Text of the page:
Things are improving on multiple fronts at Talisman (NYSE:TLM). The quarterly figures are solid, production delays which have plagued the company especially in the North Sea are getting dealt with, and the next 12-18 months will be quite exciting from an exploration point of view. Also, having a diverse portfolio enables the company to shift accents in production to profit from better circumstances elsewhere.
Figures were pretty good. Cash flow was up 29%, net income was up 48%, earnings from operations up 38% but the most important metric was production from ongoing operations, which was up 10% over Q3 2010 and netbacks were 18% higher than the same quarter last year ($35.13 versus 29.83), although this was almost all due to oil and liquids.
Since the problems in the North Sea hampered production there, most of the expansion came from American shale gas, where production volumes doubled (basically due to the ramp-up in the Marcellus) and in Asia.
Production in Q4 will rise to 425,000BOE/d due to the Kitan field (offshore Timor-Leste/Australia) startup and restarting the Claymore platform in the North Sea, both in October.
The strategy Talisman is pursuing can be described by the following elements:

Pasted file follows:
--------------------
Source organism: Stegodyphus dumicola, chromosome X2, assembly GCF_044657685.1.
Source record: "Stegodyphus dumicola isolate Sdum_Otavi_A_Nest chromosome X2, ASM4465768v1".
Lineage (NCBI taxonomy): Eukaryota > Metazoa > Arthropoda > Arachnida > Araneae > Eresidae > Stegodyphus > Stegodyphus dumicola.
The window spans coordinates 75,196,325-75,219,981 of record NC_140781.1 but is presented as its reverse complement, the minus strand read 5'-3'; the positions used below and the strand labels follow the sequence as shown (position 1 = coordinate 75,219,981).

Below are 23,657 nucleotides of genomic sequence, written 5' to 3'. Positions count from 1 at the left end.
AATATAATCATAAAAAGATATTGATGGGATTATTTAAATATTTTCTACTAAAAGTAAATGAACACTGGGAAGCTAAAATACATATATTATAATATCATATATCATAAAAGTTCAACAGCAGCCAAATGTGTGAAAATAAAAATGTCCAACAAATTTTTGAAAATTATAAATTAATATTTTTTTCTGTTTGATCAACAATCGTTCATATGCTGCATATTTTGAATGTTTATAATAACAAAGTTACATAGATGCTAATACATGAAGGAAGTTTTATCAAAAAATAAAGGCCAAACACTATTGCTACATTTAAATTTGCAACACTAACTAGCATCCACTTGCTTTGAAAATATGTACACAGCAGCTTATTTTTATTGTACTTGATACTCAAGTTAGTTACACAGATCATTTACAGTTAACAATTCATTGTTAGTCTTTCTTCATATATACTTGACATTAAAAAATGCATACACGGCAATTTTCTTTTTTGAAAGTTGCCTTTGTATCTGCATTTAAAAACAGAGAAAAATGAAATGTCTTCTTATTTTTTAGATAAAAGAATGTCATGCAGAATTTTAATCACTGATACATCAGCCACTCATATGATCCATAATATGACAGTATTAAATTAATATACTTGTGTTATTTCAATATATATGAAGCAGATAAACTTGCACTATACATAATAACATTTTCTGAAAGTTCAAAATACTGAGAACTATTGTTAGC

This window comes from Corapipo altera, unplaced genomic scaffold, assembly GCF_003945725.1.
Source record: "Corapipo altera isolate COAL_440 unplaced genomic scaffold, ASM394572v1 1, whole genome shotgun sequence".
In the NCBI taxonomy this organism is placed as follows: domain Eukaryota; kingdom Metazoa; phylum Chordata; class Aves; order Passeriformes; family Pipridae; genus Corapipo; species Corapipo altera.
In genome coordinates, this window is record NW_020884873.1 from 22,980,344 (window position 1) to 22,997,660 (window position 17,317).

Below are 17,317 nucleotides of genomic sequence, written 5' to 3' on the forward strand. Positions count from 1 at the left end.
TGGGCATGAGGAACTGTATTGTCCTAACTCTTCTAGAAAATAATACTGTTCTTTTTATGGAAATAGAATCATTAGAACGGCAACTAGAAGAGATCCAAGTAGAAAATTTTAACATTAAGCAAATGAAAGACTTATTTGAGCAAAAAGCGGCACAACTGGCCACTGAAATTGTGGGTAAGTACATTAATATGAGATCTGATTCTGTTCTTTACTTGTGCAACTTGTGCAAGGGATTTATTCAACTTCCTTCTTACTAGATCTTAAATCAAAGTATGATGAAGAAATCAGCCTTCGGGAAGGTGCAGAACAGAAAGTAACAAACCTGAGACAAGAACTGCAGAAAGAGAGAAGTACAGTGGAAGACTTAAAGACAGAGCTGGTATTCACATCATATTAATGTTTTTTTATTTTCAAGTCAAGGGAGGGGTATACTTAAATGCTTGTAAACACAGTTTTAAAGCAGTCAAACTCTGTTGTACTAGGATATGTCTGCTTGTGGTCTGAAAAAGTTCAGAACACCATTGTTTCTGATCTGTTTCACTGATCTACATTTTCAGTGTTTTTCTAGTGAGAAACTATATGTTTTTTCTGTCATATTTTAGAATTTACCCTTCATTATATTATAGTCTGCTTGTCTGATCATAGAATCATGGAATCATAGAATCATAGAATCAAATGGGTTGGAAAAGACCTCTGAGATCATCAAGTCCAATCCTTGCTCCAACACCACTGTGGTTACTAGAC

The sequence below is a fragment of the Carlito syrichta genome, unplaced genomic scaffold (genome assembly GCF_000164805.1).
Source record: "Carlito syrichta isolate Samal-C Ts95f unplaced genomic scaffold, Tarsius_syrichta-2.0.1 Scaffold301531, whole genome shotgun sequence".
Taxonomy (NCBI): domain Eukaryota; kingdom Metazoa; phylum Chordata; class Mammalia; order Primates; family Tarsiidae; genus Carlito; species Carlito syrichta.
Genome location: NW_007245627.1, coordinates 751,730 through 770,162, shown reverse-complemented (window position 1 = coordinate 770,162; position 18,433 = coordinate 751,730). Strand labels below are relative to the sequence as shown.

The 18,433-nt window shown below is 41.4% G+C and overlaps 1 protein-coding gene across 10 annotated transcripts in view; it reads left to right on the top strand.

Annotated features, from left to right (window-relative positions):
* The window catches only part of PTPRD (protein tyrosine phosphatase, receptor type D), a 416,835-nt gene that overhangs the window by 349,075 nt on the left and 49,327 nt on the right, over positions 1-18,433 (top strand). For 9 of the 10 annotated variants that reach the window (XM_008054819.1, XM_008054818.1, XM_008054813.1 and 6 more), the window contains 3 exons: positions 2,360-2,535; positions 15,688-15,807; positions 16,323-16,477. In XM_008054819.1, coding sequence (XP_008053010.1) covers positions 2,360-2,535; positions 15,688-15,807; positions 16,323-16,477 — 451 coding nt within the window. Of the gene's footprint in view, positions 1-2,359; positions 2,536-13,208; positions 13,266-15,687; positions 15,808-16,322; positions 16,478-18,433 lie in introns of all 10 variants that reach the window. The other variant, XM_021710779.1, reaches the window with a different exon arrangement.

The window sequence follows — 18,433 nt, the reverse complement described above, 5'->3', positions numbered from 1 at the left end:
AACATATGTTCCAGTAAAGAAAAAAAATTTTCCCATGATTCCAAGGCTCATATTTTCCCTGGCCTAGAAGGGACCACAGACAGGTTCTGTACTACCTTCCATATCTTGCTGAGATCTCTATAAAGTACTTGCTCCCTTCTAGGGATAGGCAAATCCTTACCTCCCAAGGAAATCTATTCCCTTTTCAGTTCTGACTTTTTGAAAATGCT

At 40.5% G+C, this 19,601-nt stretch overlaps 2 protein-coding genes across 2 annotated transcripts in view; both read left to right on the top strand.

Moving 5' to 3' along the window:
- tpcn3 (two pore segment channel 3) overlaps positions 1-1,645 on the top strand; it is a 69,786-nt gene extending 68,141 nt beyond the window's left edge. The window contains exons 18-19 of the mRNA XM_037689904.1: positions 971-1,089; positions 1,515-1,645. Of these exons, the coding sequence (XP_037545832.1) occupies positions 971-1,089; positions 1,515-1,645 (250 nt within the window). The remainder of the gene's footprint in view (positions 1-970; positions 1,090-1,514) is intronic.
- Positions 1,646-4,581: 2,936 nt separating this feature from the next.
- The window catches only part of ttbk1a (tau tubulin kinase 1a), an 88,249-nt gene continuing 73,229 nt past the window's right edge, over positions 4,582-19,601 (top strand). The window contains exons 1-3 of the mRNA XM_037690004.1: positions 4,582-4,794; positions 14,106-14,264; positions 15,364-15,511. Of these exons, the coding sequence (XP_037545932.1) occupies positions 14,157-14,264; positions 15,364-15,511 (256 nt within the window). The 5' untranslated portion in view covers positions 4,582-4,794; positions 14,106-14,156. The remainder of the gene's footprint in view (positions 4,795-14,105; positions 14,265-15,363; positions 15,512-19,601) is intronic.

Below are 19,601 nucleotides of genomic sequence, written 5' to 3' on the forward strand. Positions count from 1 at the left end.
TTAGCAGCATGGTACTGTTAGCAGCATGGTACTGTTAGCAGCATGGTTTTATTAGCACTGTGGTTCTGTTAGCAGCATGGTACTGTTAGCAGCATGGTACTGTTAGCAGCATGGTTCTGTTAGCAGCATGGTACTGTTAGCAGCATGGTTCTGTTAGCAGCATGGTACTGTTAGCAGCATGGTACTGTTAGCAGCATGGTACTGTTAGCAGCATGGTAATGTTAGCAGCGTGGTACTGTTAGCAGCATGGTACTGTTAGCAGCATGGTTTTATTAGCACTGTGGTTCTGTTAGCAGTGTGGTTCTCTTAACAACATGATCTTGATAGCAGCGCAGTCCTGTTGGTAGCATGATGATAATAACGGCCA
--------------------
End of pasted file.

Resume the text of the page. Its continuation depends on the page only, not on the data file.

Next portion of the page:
- Use the North Sea production as a cash cow for exploration and exploitation elsewhere
- Leverage the knowledge and expertise accumulated in American shale gas elsewhere (both within America and abroad)
One of the reasons for the price fall in the shares (apart from this being a sector phenomenon to a considerable degree) is that this strategy has met some headwind. North Sea production, after having met production targets for a number of years, experienced problems and delays, most notably on the Yme platform, where they discovered that the contractor (SBM) did a pretty bad job and lots of rework needed to be done.
Investors don't like uncertainty, no growth, and high operating inefficiencies so this has been a drag on the share price, needless to say. In the conference call, management acknowledged this:
Unit cost in the North Sea was particularly impacted this quarter by the lower production there during the quarter. (Q3CC)
The company also hinted at other solutions:
We've been disappointed with the volatility in the North Sea over this year, and we're considering options as to how we take steps to reduce our exposure to that part of the portfolio. Perhaps via some farmouts or dilution in certain assets, just as some examples. I'm not signaling radical change, but I am signaling that we're looking at various options to reduce the impact of the volatility within our portfolio over time. (Q3CC)
Natural gas netback hardly increased (from $3.39 per Mcf in Q3 2010 to $3.47 now), mainly due to the stagnant gas prices in America. This development, which the company thinks will remain for the foreseable future, is undermining the second part of the strategy to a considerable extent:
Gas prices are now very low, much lower than they were when we set out on that original strategy. (Q3CC)
Yet most of the capital investment is going to American shale: